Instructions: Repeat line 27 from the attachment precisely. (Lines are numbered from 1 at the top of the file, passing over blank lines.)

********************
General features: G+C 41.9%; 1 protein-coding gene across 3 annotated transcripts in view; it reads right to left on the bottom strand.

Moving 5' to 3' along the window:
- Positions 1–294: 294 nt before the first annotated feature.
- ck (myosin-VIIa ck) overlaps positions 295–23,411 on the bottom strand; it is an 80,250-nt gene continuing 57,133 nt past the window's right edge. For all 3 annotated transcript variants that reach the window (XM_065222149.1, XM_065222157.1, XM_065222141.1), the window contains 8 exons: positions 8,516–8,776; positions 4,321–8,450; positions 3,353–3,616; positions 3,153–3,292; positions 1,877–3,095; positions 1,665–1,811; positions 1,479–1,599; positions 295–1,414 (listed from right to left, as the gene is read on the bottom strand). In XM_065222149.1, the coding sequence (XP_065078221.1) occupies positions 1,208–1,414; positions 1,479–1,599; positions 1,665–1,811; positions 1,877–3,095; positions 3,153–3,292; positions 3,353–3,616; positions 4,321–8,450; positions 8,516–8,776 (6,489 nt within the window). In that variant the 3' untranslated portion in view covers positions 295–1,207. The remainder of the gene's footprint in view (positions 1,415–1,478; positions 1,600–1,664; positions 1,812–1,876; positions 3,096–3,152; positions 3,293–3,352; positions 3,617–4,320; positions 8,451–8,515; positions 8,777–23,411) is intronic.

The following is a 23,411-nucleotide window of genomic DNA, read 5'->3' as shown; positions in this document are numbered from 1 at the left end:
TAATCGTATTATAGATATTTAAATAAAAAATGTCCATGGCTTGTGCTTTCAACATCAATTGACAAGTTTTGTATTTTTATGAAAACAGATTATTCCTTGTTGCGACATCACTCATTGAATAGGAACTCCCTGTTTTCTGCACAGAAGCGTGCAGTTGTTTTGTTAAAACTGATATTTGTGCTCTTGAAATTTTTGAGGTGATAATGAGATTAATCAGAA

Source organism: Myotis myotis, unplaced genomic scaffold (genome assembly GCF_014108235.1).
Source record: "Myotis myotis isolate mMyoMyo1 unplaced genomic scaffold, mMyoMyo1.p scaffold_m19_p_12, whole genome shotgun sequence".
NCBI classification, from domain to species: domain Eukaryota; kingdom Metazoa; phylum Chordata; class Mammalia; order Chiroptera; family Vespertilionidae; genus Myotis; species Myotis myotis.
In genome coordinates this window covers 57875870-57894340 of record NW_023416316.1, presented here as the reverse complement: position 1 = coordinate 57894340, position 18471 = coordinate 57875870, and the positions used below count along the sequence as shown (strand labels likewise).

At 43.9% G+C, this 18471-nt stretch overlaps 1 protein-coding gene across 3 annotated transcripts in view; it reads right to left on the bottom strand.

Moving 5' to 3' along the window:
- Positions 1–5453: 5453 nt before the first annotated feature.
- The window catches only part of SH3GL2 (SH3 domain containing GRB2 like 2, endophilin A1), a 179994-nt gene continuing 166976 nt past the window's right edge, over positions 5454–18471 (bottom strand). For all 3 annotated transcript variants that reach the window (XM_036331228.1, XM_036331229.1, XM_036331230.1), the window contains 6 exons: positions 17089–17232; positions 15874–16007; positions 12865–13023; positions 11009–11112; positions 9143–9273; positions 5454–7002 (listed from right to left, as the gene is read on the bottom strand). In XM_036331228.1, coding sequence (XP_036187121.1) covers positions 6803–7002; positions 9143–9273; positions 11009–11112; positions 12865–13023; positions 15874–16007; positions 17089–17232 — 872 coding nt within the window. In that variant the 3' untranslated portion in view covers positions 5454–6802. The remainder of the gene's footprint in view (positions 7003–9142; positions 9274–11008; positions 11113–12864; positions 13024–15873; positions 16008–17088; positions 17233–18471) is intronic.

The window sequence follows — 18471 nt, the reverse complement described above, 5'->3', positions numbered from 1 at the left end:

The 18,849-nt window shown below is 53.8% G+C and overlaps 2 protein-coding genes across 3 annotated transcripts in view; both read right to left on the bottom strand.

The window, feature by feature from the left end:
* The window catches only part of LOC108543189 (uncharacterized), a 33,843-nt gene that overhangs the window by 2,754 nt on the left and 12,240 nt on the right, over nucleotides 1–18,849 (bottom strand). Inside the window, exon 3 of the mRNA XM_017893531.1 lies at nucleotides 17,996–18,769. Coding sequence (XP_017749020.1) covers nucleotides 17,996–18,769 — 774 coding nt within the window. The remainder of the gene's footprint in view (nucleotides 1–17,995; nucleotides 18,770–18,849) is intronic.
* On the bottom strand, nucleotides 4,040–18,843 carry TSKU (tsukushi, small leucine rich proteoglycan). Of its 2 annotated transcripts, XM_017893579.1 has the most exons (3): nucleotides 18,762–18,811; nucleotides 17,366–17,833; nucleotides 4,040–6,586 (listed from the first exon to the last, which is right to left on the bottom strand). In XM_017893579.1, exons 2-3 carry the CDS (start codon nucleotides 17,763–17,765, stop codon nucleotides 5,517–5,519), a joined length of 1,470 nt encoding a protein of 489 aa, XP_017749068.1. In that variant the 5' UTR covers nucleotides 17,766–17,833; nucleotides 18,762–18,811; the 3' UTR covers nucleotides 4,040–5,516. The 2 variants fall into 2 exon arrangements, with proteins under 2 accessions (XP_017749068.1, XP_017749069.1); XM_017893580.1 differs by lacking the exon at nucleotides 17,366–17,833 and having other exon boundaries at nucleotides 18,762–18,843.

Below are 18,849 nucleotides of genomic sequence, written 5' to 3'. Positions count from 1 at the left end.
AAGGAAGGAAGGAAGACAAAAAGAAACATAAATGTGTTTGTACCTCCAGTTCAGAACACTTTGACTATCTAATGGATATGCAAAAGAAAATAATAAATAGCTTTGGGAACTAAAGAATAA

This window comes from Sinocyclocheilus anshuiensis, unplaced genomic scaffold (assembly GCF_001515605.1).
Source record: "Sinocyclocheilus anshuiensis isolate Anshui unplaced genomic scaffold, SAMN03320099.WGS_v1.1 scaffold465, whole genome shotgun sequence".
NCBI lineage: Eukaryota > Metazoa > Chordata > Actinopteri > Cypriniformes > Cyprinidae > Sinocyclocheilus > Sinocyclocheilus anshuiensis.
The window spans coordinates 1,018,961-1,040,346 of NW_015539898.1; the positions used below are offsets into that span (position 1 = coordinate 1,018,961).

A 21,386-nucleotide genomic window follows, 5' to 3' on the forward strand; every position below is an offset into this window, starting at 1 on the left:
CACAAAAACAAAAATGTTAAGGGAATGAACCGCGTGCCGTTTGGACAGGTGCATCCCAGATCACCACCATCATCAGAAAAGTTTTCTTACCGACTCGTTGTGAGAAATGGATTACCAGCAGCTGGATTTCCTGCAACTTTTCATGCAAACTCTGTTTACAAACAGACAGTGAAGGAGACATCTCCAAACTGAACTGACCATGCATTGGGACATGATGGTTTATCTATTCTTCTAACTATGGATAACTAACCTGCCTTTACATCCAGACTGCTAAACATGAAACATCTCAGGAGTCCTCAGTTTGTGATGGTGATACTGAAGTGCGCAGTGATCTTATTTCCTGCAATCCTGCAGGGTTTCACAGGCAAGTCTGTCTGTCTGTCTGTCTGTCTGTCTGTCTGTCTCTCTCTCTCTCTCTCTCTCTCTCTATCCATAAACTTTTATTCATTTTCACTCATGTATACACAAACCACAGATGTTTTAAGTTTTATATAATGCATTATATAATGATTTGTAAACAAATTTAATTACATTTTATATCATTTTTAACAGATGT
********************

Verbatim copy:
CACAAAAACAAAAATGTTAAGGGAATGAACCGCGTGCCGTTTGGACAGGTGCATCCCAGATCACCACCATCATCAGAAAAGTTTTCTTACCGACTCGTTGTGAGAAATGGATTACCAGCAGCTGGATTTCCTGCAACTTTTCATGCAAACTCTGTTTACAAACAGACAGTGAAGGAGACATCTCCAAACTGAACTGACCATGCATTGGGACATGATGGTTTATCTATTCTTCTAACTATGGATAACTAACCTGCCTTTACATCCAGACTGCTAAACATGAAACATCTCAGGAGTCCTCAGTTTGTGATGGTGATACTGAAGTGCGCAGTGATCTTATTTCCTGCAATCCTGCAGGGTTTCACAGGCAAGTCTGTCTGTCTGTCTGTCTGTCTGTCTGTCTGTCTCTCTCTCTCTCTCTCTCTCTCTCTATCCATAAACTTTTATTCATTTTCACTCATGTATACACAAACCACAGATGTTTTAAGTTTTATATAATGCATTATATAATGATTTGTAAACAAATTTAATTACATTTTATATCATTTTTAACAGATGT